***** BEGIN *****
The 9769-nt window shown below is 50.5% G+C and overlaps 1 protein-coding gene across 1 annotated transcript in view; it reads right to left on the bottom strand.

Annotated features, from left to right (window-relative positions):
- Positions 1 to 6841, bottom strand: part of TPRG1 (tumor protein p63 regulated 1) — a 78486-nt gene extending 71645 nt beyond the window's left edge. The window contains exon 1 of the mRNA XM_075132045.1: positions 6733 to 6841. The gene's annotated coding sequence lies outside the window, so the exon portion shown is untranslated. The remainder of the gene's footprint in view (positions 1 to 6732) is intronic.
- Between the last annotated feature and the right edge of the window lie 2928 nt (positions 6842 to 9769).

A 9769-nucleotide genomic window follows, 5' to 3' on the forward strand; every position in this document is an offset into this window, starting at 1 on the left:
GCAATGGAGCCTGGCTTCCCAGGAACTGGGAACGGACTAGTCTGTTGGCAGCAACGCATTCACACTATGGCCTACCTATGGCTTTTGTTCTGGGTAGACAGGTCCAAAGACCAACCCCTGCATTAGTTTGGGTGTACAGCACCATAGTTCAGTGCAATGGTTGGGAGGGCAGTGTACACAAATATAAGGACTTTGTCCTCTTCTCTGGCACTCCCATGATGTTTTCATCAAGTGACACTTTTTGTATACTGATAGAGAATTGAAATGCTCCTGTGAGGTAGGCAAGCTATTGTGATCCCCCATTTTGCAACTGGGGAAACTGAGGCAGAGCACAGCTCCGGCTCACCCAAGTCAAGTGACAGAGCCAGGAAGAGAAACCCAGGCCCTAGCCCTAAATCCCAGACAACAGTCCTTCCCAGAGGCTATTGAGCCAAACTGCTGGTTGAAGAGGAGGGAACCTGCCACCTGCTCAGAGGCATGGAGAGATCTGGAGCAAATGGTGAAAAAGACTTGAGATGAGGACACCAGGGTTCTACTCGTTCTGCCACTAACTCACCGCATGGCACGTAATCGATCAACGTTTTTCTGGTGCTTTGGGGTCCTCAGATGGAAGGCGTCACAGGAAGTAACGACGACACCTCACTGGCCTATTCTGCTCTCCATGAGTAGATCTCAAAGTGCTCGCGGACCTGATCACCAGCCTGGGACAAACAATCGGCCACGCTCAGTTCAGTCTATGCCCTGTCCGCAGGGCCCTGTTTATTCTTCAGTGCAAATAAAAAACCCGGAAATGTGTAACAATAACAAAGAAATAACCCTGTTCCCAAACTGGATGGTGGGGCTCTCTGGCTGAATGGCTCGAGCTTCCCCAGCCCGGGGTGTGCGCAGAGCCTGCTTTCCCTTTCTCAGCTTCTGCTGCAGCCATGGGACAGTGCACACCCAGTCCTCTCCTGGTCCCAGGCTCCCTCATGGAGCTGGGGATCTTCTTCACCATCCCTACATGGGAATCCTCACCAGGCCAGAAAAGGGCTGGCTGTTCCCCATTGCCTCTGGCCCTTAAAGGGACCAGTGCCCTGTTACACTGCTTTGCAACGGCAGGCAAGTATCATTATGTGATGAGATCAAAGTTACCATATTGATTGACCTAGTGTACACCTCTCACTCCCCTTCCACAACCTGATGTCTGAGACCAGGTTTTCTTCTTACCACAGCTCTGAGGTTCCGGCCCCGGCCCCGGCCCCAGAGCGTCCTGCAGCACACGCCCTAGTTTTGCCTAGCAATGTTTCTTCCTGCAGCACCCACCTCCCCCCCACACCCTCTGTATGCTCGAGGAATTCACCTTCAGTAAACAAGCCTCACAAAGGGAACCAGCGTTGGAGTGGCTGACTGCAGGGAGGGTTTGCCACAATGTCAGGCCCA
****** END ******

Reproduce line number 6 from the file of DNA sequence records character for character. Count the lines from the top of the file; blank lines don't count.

GCAATGGAGCCTGGCTTCCCAGGAACTGGGAACGGACTAGTCTGTTGGCAGCAACGCATTCACACTATGGCCTACCTATGGCTTTTGTTCTGGGTAGACAGGTCCAAAGACCAACCCCTGCATTAGTTTGGGTGTACAGCACCATAGTTCAGTGCAATGGTTGGGAGGGCAGTGTACACAAATATAAGGACTTTGTCCTCTTCTCTGGCACTCCCATGATGTTTTCATCAAGTGACACTTTTTGTATACTGATAGAGAATTGAAATGCTCCTGTGAGGTAGGCAAGCTATTGTGATCCCCCATTTTGCAACTGGGGAAACTGAGGCAGAGCACAGCTCCGGCTCACCCAAGTCAAGTGACAGAGCCAGGAAGAGAAACCCAGGCCCTAGCCCTAAATCCCAGACAACAGTCCTTCCCAGAGGCTATTGAGCCAAACTGCTGGTTGAAGAGGAGGGAACCTGCCACCTGCTCAGAGGCATGGAGAGATCTGGAGCAAATGGTGAAAAAGACTTGAGATGAGGACACCAGGGTTCTACTCGTTCTGCCACTAACTCACCGCATGGCACGTAATCGATCAACGTTTTTCTGGTGCTTTGGGGTCCTCAGATGGAAGGCGTCACAGGAAGTAACGACGACACCTCACTGGCCTATTCTGCTCTCCATGAGTAGATCTCAAAGTGCTCGCGGACCTGATCACCAGCCTGGGACAAACAATCGGCCACGCTCAGTTCAGTCTATGCCCTGTCCGCAGGGCCCTGTTTATTCTTCAGTGCAAATAAAAAACCCGGAAATGTGTAACAATAACAAAGAAATAACCCTGTTCCCAAACTGGATGGTGGGGCTCTCTGGCTGAATGGCTCGAGCTTCCCCAGCCCGGGGTGTGCGCAGAGCCTGCTTTCCCTTTCTCAGCTTCTGCTGCAGCCATGGGACAGTGCACACCCAGTCCTCTCCTGGTCCCAGGCTCCCTCATGGAGCTGGGGATCTTCTTCACCATCCCTACATGGGAATCCTCACCAGGCCAGAAAAGGGCTGGCTGTTCCCCATTGCCTCTGGCCCTTAAAGGGACCAGTGCCCTGTTACACTGCTTTGCAACGGCAGGCAAGTATCATTATGTGATGAGATCAAAGTTACCATATTGATTGACCTAGTGTACACCTCTCACTCCCCTTCCACAACCTGATGTCTGAGACCAGGTTTTCTTCTTACCACAGCTCTGAGGTTCCGGCCCCGGCCCCGGCCCCAGAGCGTCCTGCAGCACACGCCCTAGTTTTGCCTAGCAATGTTTCTTCCTGCAGCACCCACCTCCCCCCCACACCCTCTGTATGCTCGAGGAATTCACCTTCAGTAAACAAGCCTCACAAAGGGAACCAGCGTTGGAGTGGCTGACTGCAGGGAGGGTTTGCCACAATGTCAGGCCCA